Israel shoots down drone
By The Los Angeles Times
Published: Thursday, April 25, 2013, 7:42 p.m.
JERUSALEM — Israel said on Thursday it shot down an unmanned aircraft that had entered Israeli air space off the northern coast near Haifa, the second such incident in nearly seven months.
Lt. Col. Peter Lerner, a military spokesman, said the drone was first detected as it was flying along the coast of Lebanon toward Israel. When it became clear that the aircraft was not going to stop or change course, Israel dispatched helicopters and F-16 warplanes to destroy it about five miles off the coast as it was flying at an altitude of about 6,000 feet.
A naval search for the downed aircraft was under way.
Military officials said they suspect the drone was sent by Hezbollah. The Lebanese militant group issued a brief statement on its television station, Al-Manar, denying any role in the flight.
Israeli Prime Minister Benjamin Netanyahu, whose helicopter happened to be flying in northern Israel at the time of the incident and was temporarily grounded as a precaution, said he viewed the attempted border breach with “utmost gravity.”
Both Israel and Lebanon use drones equipped with cameras to spy on one another.
Israel shot down a drone over the Negev desert in October. At the time, Hezbollah chief Hassan Nasrallah acknowledged responsibility for sending the unarmed aircraft, which he said had exposed weaknesses in Israel's air defense system because it was not shot until reaching land.
Hezbollah, with assistance from Iran, has been developing drones for years to spy on Israel or use in potential attacks. Its first drones were flown and shot down during the 2006 Lebanon War between Israel and the militant group.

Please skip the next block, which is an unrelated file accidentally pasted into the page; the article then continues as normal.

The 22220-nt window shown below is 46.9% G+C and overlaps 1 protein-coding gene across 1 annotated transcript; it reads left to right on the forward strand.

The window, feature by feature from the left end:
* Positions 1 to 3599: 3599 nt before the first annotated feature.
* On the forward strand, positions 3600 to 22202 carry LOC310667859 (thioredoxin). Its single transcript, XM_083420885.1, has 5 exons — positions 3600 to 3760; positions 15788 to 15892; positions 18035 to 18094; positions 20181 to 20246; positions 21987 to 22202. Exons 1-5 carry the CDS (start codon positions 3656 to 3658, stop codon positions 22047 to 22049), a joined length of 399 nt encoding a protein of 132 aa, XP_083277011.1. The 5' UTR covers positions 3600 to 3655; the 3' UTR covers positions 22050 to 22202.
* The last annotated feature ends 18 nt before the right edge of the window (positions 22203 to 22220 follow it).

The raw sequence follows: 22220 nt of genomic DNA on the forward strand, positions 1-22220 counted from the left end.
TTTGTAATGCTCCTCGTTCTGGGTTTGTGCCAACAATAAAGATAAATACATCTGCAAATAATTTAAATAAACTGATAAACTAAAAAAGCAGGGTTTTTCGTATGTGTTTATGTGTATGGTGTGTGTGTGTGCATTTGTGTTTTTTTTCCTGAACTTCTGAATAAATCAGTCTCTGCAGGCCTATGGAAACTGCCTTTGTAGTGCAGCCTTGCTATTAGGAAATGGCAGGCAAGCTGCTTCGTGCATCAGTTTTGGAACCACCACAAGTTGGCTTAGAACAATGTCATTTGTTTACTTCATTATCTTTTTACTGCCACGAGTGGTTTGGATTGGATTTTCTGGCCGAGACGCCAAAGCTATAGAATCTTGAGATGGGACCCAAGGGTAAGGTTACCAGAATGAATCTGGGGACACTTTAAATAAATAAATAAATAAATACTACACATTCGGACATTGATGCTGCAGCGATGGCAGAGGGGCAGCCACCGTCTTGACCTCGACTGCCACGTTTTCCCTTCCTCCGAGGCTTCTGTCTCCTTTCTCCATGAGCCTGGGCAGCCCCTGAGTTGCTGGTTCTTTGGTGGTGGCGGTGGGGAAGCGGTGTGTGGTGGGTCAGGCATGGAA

Hezbollah maintains it is responding to Israeli jets and drones that routinely fly over Lebanon to conduct mock attacks and surveillance.
Israeli officials vowed to retaliate for the incident. It occurs at an increasingly tense time in the region amid a 2-year-old uprising in neighboring Syria
Show commenting policy
TribLive commenting policy
You are solely responsible for your comments and by using TribLive.com you agree to our Terms of Service.
We moderate comments. Our goal is to provide substantive commentary for a general readership. By screening submissions, we provide a space where readers can share intelligent and informed commentary that enhances the quality of our news and information.
While most comments will be posted if they are on-topic and not abusive, moderating decisions are subjective. We will make them as carefully and consistently as we can. Because of the volume of reader comments, we cannot review individual moderation decisions with readers.
We value thoughtful comments representing a range of views that make their point quickly and politely. We make an effort to protect discussions from repeated comments either by the same reader or different readers.
We follow the same standards for taste as the daily newspaper. A few things we won't tolerate: personal attacks, obscenity, vulgarity, profanity (including expletives and letters followed by dashes), commercial promotion, impersonations, incoherence, proselytizing and SHOUTING. Don't include URLs to Web sites.
We do not edit comments. They are either approved or deleted. We reserve the right to edit a comment that is quoted or excerpted in an article. In this case, we may fix spelling and punctuation.
We welcome strong opinions and criticism of our work, but we don't want comments to become bogged down with discussions of our policies and we will moderate accordingly.
We appreciate it when readers and people quoted in articles or blog posts point out errors of fact or emphasis and will investigate all assertions. But these suggestions should be sent via e-mail. To avoid distracting other readers, we won't publish comments that suggest a correction. Instead, corrections will be made in a blog post or in an article.
- India’s governing party trounced in state elections
- Study: Afghan copter choice not best
- Egypt orders blogger’s arrest
- Egyptian military granted powers in draft constitution
- Detained vet worked with group of guerillas
- French report: No proof Arafat was poisoned
- Airspace row simmers as Biden visits China
- Judge says Irish police colluded in killings by IRA
- Protests in Pakistan halt U.S. shipments from Afghanistan
- Egypt strikes a perilous repose
- American teacher shot dead in Benghazi